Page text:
Local landmark Asbury Lanes is eligible to be taken through eminent domain, but representatives of waterfront redeveloper Asbury Partners say it is safe for now.
The Lanes has functioned as a bowling alley since 1962 and is also a live music venue. In the future, it will either stay at its current location be moved to another spot in the city, according to Brian Cheripka of Asbury Partners, which owns the redevelopment rights to the property.
Last week, Asbury Partners reduced the list of properties it may take by eminent domain. Asbury Lanes is one of the seven properties still on the list. [Click here for photos of prominent properties on and off the list.]
Asbury Partners is not currently negotiating with the owners of Asbury Lanes, Cheripka said. Under eminent domain law, the developer must first attempt to negotiate a purchase price for a property. If negotiations are unsuccessful, the property is taken and the price paid to the owner is later fixed in legal proceedings that can culminate in a jury trial, if the matter is not eventually settled.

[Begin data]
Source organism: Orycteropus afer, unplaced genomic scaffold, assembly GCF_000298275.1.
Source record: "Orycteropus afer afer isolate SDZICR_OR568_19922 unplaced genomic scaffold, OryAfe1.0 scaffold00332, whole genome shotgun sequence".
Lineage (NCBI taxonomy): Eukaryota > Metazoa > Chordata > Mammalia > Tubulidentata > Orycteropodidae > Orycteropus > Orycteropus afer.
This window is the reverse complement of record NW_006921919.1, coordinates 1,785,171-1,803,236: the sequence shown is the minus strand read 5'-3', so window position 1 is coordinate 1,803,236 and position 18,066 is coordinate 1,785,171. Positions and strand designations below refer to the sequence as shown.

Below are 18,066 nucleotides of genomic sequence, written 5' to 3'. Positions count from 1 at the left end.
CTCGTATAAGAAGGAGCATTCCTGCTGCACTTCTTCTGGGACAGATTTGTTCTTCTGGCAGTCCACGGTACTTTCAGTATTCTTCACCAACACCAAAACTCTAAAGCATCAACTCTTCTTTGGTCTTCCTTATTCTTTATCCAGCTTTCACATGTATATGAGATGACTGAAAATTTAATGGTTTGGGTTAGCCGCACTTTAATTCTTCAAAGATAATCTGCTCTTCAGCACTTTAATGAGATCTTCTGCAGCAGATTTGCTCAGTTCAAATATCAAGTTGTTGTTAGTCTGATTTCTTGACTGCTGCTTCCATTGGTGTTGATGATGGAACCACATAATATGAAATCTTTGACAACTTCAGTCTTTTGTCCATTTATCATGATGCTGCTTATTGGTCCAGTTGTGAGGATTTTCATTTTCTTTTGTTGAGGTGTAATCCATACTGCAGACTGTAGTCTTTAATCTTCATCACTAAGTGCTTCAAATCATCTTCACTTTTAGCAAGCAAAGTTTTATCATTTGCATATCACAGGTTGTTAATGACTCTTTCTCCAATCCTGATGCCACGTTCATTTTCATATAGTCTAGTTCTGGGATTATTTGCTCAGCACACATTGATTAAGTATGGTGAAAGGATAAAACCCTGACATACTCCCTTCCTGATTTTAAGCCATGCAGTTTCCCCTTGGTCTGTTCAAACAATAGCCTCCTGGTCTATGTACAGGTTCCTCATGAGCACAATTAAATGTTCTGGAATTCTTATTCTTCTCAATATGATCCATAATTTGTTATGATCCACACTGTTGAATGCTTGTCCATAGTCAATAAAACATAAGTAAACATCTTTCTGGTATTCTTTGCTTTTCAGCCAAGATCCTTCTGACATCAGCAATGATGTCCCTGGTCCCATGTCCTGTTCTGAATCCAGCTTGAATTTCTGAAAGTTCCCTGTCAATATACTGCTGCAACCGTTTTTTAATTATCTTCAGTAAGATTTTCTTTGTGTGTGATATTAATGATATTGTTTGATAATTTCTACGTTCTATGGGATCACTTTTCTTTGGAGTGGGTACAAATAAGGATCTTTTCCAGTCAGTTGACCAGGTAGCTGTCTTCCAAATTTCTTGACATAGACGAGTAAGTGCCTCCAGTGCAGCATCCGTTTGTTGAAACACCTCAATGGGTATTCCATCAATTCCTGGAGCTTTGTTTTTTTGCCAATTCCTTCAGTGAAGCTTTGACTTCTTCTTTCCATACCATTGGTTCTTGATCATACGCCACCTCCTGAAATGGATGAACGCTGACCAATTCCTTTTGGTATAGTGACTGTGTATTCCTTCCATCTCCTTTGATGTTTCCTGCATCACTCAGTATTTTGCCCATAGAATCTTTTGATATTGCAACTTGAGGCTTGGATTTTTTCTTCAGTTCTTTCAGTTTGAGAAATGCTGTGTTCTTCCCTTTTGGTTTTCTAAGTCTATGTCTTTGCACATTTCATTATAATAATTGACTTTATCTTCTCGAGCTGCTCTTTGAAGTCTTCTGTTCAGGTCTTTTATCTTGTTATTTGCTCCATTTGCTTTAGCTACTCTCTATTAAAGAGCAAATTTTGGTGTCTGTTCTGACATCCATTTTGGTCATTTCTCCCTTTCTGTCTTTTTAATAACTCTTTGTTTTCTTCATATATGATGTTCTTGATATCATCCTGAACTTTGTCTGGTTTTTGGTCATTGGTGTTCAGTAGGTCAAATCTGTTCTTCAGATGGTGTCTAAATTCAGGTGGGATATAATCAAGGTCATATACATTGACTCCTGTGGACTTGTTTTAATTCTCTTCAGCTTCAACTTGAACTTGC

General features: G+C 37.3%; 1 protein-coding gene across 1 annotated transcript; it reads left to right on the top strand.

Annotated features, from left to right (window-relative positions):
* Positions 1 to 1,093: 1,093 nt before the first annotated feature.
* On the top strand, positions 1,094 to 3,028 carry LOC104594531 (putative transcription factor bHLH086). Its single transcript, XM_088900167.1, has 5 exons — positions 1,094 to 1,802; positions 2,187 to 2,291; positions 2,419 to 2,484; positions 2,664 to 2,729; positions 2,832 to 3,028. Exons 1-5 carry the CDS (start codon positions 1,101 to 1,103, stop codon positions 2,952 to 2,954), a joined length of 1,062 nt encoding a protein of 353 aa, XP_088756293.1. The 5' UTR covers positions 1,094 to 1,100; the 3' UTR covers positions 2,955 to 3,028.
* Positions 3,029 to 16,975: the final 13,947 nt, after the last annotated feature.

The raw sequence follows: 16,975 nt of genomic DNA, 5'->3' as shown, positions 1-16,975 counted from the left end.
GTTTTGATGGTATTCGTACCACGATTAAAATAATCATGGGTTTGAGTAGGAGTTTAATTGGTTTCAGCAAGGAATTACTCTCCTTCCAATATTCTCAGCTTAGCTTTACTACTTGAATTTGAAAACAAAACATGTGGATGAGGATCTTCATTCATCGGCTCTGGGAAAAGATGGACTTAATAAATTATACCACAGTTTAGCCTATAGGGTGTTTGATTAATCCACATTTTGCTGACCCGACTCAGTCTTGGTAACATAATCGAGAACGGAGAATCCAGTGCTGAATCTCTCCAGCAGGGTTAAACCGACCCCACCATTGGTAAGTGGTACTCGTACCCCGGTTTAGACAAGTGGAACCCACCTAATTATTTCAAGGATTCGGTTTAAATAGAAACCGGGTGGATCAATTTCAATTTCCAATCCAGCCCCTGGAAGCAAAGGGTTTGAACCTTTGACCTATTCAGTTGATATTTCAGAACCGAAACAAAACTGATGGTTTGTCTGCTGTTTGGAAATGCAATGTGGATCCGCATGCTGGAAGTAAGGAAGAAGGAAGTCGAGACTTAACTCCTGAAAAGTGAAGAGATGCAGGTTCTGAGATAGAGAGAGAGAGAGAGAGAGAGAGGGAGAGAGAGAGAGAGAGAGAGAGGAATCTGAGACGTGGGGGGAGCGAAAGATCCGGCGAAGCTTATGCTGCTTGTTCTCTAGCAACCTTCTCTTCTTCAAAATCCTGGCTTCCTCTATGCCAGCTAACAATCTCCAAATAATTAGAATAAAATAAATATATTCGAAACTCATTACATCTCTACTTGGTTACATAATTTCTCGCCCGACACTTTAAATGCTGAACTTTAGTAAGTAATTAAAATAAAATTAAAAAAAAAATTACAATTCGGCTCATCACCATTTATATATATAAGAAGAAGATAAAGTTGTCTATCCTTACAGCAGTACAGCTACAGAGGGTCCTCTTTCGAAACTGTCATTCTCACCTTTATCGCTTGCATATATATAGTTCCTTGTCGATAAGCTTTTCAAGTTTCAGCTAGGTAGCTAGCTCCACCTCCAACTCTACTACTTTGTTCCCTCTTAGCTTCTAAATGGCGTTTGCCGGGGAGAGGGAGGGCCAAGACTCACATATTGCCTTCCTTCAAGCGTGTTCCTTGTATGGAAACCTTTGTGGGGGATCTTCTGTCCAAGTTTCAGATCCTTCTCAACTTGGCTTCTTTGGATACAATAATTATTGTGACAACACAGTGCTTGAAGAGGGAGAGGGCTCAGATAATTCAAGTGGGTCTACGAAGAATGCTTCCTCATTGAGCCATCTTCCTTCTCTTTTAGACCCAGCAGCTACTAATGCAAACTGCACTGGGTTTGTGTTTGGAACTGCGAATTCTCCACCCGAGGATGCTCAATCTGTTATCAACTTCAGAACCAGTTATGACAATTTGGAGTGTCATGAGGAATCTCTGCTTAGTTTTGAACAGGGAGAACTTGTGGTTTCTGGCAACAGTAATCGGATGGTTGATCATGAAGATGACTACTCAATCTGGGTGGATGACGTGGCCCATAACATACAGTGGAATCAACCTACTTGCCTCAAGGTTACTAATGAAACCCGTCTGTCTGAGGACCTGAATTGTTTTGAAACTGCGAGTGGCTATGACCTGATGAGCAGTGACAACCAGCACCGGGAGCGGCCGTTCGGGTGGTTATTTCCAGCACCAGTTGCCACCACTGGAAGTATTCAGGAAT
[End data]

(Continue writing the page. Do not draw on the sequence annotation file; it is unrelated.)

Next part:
“Depending on how the waterfront develops, there might be other opportunities for the Asbury Lanes property,” Cheripka said in a prepared statement. “For this reason we chose to include it on our list of potential properties that Asbury Partners might look to acquire over time.
“However, it is important to note that we are not in direct negotiations to acquire Asbury Lanes at this time, so nothing has changed,” he added. “We have a strong appreciation and understanding of Asbury Lanes’ cultural and musical contribution to the City. Ultimately, our long-term goal is to preserve Asbury Lanes’ presence within the Asbury Park community.”
The Ayles family owned and operated Asbury Lanes on Fourth Ave. since 1962. Earlier this year, Ralph Ayles sold it to Asbury investors Patrick Fasano and Vincent Gifford. Fasano owns several buildings in the downtown business district and on Main Street. He also owns the Bond Street bar. Gifford owns multi-family residential properties in the city.
In 2003, Mel Stultz took over management of Asbury Lanes and began to book rockabilly and garage rock bands, which performed on a stage in the middle of the bowling alley, while patrons would bowl on either side. Stultz is no longer associated with Asbury Lanes, which continues to offer live music, bowling and other events such as burlesque.
Asbury Lanes is also known for its early 1960s interior decor. The machines that reset the pins are the originals from 1962.